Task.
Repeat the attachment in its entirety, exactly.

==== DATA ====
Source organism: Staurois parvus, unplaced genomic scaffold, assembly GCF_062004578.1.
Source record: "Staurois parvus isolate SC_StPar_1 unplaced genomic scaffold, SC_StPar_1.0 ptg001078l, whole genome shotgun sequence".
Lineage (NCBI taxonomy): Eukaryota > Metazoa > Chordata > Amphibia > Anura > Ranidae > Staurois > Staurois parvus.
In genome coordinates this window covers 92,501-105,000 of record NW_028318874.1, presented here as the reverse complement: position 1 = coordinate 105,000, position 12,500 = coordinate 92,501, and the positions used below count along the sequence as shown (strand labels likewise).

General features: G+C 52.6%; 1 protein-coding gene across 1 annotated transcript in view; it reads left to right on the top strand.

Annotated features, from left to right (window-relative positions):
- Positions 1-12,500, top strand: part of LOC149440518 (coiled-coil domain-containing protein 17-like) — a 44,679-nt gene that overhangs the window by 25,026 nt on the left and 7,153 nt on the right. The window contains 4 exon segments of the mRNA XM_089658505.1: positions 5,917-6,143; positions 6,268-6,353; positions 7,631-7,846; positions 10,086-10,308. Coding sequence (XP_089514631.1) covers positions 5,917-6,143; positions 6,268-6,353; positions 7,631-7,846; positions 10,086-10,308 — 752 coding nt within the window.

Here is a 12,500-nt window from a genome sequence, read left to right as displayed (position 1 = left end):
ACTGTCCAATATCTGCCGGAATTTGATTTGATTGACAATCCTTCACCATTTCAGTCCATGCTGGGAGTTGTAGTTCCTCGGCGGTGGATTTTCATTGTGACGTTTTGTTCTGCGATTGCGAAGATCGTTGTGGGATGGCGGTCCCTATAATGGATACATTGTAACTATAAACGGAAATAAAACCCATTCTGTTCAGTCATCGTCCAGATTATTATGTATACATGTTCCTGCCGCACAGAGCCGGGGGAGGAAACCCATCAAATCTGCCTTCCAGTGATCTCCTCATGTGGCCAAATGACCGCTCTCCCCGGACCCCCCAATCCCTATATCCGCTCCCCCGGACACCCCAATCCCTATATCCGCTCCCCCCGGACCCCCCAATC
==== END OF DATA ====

Source organism: Staurois parvus, unplaced genomic scaffold, assembly GCF_062004578.1.
Source record: "Staurois parvus isolate SC_StPar_1 unplaced genomic scaffold, SC_StPar_1.0 ptg001078l, whole genome shotgun sequence".
Lineage (NCBI taxonomy): Eukaryota > Metazoa > Chordata > Amphibia > Anura > Ranidae > Staurois > Staurois parvus.
In genome coordinates this window covers 92,501-105,000 of record NW_028318874.1, presented here as the reverse complement: position 1 = coordinate 105,000, position 12,500 = coordinate 92,501, and the positions used below count along the sequence as shown (strand labels likewise).

General features: G+C 52.6%; 1 protein-coding gene across 1 annotated transcript in view; it reads left to right on the top strand.

Annotated features, from left to right (window-relative positions):
- Positions 1-12,500, top strand: part of LOC149440518 (coiled-coil domain-containing protein 17-like) — a 44,679-nt gene that overhangs the window by 25,026 nt on the left and 7,153 nt on the right. The window contains 4 exon segments of the mRNA XM_089658505.1: positions 5,917-6,143; positions 6,268-6,353; positions 7,631-7,846; positions 10,086-10,308. Coding sequence (XP_089514631.1) covers positions 5,917-6,143; positions 6,268-6,353; positions 7,631-7,846; positions 10,086-10,308 — 752 coding nt within the window.

Here is a 12,500-nt window from a genome sequence, read left to right as displayed (position 1 = left end):
ACTGTCCAATATCTGCCGGAATTTGATTTGATTGACAATCCTTCACCATTTCAGTCCATGCTGGGAGTTGTAGTTCCTCGGCGGTGGATTTTCATTGTGACGTTTTGTTCTGCGATTGCGAAGATCGTTGTGGGATGGCGGTCCCTATAATGGATACATTGTAACTATAAACGGAAATAAAACCCATTCTGTTCAGTCATCGTCCAGATTATTATGTATACATGTTCCTGCCGCACAGAGCCGGGGGAGGAAACCCATCAAATCTGCCTTCCAGTGATCTCCTCATGTGGCCAAATGACCGCTCTCCCCGGACCCCCCAATCCCTATATCCGCTCCCCCGGACACCCCAATCCCTATATCCGCTCCCCCCGGACCCCCCAATC